Monday, March 16, 2009

Media Death March: Seattle P-I Stops Printing, Goes All-In Online

The Seattle Post-Intelligencer publishes its last dead-tree edition Tuesday, the latest newspaper to succumb to the harsh realities of an internet economy where delivering bits is an increasingly inefficient way of delivering the news.

News of the P-I's decision to publish online only was telegraphed for weeks, and it follows the decision of the Rocky Mountain News to shutter completely, the Christian Science Monitor to publish online only starting next month and deep concessions by staff at another Hearst newspaper, the San Francisco Chronicle, to keep that newspaper afloat.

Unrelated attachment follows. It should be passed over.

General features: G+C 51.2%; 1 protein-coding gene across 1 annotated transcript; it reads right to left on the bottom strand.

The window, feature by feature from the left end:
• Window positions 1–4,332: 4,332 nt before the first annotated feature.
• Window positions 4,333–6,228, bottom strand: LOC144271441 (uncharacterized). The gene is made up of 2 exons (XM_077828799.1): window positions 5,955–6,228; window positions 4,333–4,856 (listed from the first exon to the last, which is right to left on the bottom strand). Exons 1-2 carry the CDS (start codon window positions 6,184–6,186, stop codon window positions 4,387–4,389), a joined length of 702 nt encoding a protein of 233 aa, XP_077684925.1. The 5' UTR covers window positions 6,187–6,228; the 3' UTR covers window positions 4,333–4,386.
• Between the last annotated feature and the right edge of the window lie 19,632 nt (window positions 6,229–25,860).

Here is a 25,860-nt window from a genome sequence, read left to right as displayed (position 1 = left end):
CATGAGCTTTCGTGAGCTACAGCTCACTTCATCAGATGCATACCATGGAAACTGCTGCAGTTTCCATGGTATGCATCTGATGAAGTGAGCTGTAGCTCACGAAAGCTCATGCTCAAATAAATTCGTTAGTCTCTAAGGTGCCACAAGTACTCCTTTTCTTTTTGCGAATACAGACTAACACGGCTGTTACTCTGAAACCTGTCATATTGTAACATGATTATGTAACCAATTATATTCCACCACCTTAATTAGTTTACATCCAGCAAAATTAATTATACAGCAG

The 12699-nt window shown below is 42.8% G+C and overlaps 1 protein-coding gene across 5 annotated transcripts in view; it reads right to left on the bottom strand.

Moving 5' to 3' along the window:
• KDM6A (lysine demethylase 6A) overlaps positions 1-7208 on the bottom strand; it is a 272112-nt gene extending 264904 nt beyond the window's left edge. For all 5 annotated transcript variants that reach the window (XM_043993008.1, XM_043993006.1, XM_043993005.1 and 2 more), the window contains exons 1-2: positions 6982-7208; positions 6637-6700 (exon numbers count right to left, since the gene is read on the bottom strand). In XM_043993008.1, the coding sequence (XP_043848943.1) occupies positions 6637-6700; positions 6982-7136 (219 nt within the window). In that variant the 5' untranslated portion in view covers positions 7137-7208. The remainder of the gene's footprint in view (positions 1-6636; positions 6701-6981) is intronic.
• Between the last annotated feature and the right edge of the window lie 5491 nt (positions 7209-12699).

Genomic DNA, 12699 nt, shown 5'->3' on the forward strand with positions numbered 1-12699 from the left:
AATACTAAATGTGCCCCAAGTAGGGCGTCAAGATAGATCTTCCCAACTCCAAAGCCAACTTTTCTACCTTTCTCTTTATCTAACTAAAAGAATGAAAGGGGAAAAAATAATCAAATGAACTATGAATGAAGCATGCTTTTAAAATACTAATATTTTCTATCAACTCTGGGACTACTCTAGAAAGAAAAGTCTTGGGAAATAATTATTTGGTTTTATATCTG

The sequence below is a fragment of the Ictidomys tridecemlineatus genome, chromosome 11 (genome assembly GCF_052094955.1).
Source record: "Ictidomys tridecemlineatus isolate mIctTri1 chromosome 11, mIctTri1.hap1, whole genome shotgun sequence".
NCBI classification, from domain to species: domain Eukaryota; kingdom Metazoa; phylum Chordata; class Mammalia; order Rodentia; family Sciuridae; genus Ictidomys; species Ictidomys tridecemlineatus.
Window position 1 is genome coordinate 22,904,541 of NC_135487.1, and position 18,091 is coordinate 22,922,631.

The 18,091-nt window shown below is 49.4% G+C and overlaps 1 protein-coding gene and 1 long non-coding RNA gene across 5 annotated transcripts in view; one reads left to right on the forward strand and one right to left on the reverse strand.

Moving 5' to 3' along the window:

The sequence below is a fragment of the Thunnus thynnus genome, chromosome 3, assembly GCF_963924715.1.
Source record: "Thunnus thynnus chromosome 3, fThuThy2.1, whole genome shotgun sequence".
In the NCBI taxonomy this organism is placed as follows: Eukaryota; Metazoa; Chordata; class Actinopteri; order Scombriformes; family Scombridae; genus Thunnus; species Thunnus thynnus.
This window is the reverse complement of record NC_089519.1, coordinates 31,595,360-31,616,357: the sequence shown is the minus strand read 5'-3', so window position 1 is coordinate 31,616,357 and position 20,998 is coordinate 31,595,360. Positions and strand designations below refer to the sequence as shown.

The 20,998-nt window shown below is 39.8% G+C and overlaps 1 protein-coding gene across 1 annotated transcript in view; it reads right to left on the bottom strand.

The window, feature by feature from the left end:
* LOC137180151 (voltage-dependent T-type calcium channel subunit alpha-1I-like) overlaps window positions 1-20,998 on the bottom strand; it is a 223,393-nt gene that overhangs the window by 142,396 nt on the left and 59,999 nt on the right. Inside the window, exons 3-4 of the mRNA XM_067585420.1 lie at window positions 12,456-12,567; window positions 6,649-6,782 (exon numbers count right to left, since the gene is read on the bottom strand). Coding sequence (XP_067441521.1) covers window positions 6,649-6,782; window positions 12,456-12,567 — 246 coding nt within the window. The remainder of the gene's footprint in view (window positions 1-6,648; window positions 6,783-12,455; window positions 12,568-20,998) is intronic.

The owners put the newspaper up for sale on Jan. 9 and said they would shut it down if a buyer did not step forward. With a daily circulation of 117,000 the Seattle P-I is the largest daily to cease paper publication. The Christian Science Monitor is in 50k territory.

"Tonight we'll be putting the paper to bed for the last time," editor and publisher Roger Oglesby told a silent newsroom Monday morning. "But the bloodline will live on."

(continue reading on Epicenter)

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1 comment:

Phoebe said...

While going online doesn't seem like a bad thing in itself (actually could be a great opportunity and spare some trees too), I do think it's a sad reflection on the difficulties of working out viable models (financial) for good journalism.